What do you do when your startup gets acquired, and you find yourself without new challenges? Eric Garland, co-founder and CEO of Los Angeles-based media intelligence startup BigChampagne, figured out an answer when his company got swooped up by concert promotion and ticketing giant LiveNation in late 2011.
LiveNation bought BigChampange for its media consumption data smarts, which allowed the company to get new insights into where people like what kind of music, and which concerts they’d be wanting to go to. But Garland didn’t just want to integrate the data into LiveNation’s platform, and then wait for his lock-up to come up — which is why he was more than happy when his new boss, LiveNation CEO Michael Rapino, encouraged him to look for new challenges within the company. Garland thought about it, and figured out a mission: make things suck less.
That’s the informal mantra of Live Nation Labs, a startup within a big company that has itself grown from less than 30 to around 100 employees, thanks to some acquisitions as well as smart hires. I got a chance to visit the Labs office last week in Los Angeles, and got a first-hand look at what it means to balance big-company needs with startup-ways of doing things — and how all of this helps to prepare LiveNation for the future of the live entertainment space.
A new audience with access to millions of tracks
The first project of Garland’s Live Nation Labs was to rearchitect LiveNation’s metadata to make searches on its website and within its apps more relevant to users. Then, the team took on those mobile apps, which had been a casualty of the LiveNation-Ticketmaster merger.
“The iOS app was cobwebby, the Android app was virtually unusable,” Garland told me. LiveNation Labs completely revamped both apps, and managed to go from one-star ratings to a solid 4.5 star rating in the App Store.
So what’s next for Live Nation Labs? Garland didn’t want to go into any details about other projects, but it’s clear that the music world is changing, and that companies like Live Nation have to adapt as well to benefit from these changes. One of the most fundamental changes is obviously the move from music ownership to access.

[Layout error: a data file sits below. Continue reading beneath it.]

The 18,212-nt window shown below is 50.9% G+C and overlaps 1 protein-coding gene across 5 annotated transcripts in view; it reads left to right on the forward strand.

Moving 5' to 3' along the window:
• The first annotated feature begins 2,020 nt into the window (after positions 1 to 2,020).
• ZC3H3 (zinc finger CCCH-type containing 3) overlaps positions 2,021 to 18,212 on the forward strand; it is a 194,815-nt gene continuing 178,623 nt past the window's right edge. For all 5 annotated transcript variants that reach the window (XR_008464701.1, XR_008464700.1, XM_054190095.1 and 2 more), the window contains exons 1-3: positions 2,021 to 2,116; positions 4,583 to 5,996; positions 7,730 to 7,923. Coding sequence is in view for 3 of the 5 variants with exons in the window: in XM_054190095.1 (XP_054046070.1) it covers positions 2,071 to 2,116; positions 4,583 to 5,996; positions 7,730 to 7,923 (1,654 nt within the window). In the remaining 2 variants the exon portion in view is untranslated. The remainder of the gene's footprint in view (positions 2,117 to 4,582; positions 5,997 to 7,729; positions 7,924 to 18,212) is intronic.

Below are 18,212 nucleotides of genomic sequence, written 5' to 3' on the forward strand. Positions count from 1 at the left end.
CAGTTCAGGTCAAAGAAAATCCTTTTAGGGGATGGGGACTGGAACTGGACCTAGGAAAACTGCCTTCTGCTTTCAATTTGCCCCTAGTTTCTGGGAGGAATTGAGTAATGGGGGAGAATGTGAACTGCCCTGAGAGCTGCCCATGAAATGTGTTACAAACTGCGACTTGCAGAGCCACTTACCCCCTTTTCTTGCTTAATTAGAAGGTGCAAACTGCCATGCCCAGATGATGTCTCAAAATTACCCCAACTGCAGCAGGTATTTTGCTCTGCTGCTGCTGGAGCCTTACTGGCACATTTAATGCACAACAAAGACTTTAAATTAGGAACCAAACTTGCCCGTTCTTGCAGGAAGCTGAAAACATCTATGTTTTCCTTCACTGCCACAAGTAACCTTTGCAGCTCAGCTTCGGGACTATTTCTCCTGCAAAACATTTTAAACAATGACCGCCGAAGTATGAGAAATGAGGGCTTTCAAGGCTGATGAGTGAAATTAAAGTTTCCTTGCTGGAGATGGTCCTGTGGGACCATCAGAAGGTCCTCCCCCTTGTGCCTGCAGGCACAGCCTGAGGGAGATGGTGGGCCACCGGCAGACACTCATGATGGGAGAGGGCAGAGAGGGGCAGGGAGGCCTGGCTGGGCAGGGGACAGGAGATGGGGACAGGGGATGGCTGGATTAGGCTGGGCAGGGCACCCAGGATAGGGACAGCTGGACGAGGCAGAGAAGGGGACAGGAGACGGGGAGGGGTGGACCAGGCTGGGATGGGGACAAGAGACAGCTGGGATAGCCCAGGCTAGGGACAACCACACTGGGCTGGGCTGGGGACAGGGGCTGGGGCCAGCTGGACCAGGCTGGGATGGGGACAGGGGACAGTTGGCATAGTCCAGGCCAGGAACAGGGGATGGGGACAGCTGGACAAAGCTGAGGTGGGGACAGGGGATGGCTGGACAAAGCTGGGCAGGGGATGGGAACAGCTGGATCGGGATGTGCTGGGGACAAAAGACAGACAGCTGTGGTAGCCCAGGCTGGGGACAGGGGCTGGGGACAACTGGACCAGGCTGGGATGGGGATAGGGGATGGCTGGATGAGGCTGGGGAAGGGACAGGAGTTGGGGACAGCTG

Just years ago, teenagers and music fans in their early twenties would have dozens of CDs, maybe hundreds if they were really dedicated. Today, millions of tracks are at their fingertips on Spotify and YouTube. “Increasingly, people can be omnivores, and they’re exposed to so much,” said Garland.
The key for a company like LiveNation is to figure out what to offer these omnivores — and Garland argued that it shouldn’t be about discovery. “Kids don’t have a discovery problem,” he said, adding that most youngsters do just fine exploring new music as well as classics. For a lot of these kids, concerts and live experiences have replaced collecting and owning music, and they’re willing to spend more to go to festivals and clubs. “They are in a lot of ways like travelers,” said Garland, and the challenge is to help them to organize the whole experience, and not just the ticket to a festival hundreds of miles away.
What if you don’t go to concerts at all?
People over 30, on the other hand, just aren’t in their discovery phase anymore, Garland added. “We have an awareness problem, not a discovery problem,” he said. Folks with jobs, families and limited time on their hands don’t want to constantly check out new bands — but they’re still bummed if they are missing out on a concert of that one band they’ve been a fan of for a decade.
Of course, there are also those in the 30-and-over crowd that just don’t go to concerts at all anymore, but still pay more attention to music than generations before them thanks to the internet. A number of startups are trying to solve that issue by offering virtual concerts — live streams that are more immersive, and intimate, than a plain old webcast. I quizzed Garland about this, and he said that LiveNation is definitely interested, which was one reason the company launched its live music cooperation with Yahoo, streaming one concert a day for a whole year. “We wanted to learn a lot,” he said.
Of course, those concerts are free. So how do you get people to pay? “Interactivity is key,” mused Garland. He added that no one has really cracked this proposition yet — but admitted that his team is paying close attention to startups that are trying. Garland didn’t elaborate any further — but I wouldn’t be too surprised if LiveNation would one day promote and sell virtual events as well.
And if it does, Live Nation Labs will be the folks that make those virtual events suck less.